Bitcoin, Teens and Healthy Romance, Alex Honnold

Bitcoin, Teens and Healthy Romance, Alex Honnold

Top of Mind with Julie Rose - Radio Archive, Episode 578

  • Jun 21, 2017 11:00 pm
  • 1:42:37 mins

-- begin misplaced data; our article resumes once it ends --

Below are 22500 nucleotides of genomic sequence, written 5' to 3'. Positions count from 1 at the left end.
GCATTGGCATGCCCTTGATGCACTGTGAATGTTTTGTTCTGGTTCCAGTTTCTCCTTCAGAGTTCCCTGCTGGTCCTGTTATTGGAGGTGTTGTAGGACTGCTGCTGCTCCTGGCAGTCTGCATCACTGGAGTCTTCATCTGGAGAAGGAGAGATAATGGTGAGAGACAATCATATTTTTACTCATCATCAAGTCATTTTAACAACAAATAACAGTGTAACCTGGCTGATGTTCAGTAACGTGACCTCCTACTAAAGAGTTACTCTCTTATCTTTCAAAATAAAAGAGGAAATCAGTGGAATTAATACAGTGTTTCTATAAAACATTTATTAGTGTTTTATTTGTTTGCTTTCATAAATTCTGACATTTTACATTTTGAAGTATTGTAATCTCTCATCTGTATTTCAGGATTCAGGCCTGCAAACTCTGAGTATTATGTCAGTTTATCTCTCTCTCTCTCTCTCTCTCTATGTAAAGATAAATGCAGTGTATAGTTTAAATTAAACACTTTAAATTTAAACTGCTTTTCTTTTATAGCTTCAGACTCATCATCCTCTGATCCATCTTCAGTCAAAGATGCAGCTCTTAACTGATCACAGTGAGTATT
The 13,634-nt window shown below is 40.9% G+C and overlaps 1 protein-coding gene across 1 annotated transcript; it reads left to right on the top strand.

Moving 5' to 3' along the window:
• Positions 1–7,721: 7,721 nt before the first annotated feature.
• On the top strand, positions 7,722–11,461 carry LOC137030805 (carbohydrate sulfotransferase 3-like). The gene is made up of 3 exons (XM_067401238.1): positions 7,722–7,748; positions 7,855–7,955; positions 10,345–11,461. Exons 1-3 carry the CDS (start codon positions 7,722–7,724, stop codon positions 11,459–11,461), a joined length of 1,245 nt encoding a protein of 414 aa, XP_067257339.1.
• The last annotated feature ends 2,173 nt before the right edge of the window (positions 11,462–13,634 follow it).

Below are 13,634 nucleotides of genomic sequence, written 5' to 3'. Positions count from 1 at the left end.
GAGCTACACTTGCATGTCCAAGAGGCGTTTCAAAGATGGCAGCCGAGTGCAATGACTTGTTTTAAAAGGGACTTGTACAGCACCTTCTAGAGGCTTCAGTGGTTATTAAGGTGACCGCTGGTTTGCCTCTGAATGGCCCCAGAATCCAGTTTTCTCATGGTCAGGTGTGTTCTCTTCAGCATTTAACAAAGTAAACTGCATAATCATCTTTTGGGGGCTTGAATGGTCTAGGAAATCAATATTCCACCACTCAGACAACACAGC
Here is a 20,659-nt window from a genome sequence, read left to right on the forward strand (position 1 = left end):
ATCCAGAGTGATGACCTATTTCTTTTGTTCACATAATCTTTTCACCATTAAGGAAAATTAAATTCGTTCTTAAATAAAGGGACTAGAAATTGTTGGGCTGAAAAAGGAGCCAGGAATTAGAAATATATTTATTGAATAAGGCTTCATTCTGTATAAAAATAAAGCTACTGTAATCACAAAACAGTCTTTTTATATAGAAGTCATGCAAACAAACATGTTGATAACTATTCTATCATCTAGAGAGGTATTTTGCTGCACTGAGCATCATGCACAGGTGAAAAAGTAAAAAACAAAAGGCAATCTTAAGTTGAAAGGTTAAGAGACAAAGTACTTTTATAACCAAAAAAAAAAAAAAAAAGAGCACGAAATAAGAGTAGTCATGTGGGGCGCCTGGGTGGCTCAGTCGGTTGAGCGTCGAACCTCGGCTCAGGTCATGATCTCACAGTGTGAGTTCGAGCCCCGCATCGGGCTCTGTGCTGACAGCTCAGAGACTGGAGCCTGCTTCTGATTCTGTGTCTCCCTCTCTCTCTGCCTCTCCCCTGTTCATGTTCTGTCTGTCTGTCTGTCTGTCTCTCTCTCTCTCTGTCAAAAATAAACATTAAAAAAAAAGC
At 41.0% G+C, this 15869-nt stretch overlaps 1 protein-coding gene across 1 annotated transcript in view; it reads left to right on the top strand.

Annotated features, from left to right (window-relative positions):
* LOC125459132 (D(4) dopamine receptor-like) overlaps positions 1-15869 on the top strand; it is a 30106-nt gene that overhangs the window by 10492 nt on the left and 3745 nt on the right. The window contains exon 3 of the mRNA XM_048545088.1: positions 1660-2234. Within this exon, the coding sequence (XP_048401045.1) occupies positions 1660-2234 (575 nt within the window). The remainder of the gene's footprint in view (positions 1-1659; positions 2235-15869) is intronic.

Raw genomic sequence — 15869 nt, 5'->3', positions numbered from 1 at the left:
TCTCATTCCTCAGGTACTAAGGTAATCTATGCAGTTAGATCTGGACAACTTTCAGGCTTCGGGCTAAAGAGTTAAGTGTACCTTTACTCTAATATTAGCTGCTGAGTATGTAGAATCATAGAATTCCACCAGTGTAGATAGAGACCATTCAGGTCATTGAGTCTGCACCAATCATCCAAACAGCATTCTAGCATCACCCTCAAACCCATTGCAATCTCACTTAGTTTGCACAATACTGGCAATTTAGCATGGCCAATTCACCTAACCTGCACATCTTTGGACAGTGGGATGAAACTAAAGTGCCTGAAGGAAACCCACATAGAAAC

Free Speech and Offensive Trademarks Guest: Peter Midgley, JD, Director of the BYU Copyright Licensing Office A rock band called The Slants won their case at the US Supreme Court this week. Their lawsuit had to do with the fact that their band name is “The Slants,” which is a racial slur for Asian Americans, but the band members themselves are Asian American and say they chose the name as a way of reclaiming the term. Peter Midgley explains what happened when they tried to trademark it.  How Bitcoin Changes the World Economy Guest: Paul Vigna, Journalist, The Wall Street Journal, Author, The Age of Cryptocurrency: How Bitcoin and the Blockchain Are Challenging the Global Economic Order The next time you swipe your card at your local 7-Eleven, think about this: Before the money can leave your bank account and end up in 7-Eleven’s, there are at least five different organizations that will handle your credit card information. It’s an invisible bureaucracy of banks and finance companies and government agencies that set interest rates, charge fees, and control nearly everything about the way we use money.  The electronic currency called bitcoin sidesteps all of that in a way that could save a lot of money. But bitcoin also has features that make it really attractive to drug dealers and hackers. So is bitcoin something to fear or embrace?  Tips for Parents to Help Teens Understand Romantic Love Guest: Rick Weissbourd, Senior Lecturer on Education, Faculty Director of Human Development and Psychology, Director of the Making Caring Common Project, Harvard University When teens graduate and move out they need to know how to work, how to handle money, how to clean up after themselves and, according to this guest, how to fall in love. Parents often fail to teach that last one, because, isn’t falling in love something that comes naturally, after all? Well, knowing how to make a healthy, loving relationship work takes lots of skills, and parents often don’t devote the time to teaching those, but, it turns out, kids really want to learn.  See the tips and guidebook here.  Apple Seed Storyteller Sam Payne, of BYUradio's The Apple Seed, shares one of his favorite stories. How to Build a Park Guest: Mark Vlasic, President and Principal of Landmark Design What makes a good park? Children usually prefer playgrounds with lots of areas to explore, where adults usually like parks with natural vegetation and walking paths. Mark Vlasic explains what makes a park successful.  The Fearless Brain of Alex Honnold Guest: Jane Joseph, PhD, Professor of Neuroscience, Medical University of South Carolina The first Saturday in June, a guy named Alex Honnold, arguably the best rock climber in the world, got up early, clipped a small bag of chalk to his waist, and climbed straight up the face of Yosemite’s El Capitan in less than four hours. El Capitan is sheer granite and is as high as a 277-story skyscraper. Honnold was often hanging on by his fingertips, jamming his hands and feet into small cracks in the cliff as he worked his way up. And he did it with no safety gear, nothing to save him if he slipped and fell. The entire climbing world is in awe. The rest of us are pretty sure Honnold is crazy, wondering if he even feels fear. Neuroscientist Jane Joseph also wanted to know, so she put Alex Honnold into an fMRI and took a close look at his brain.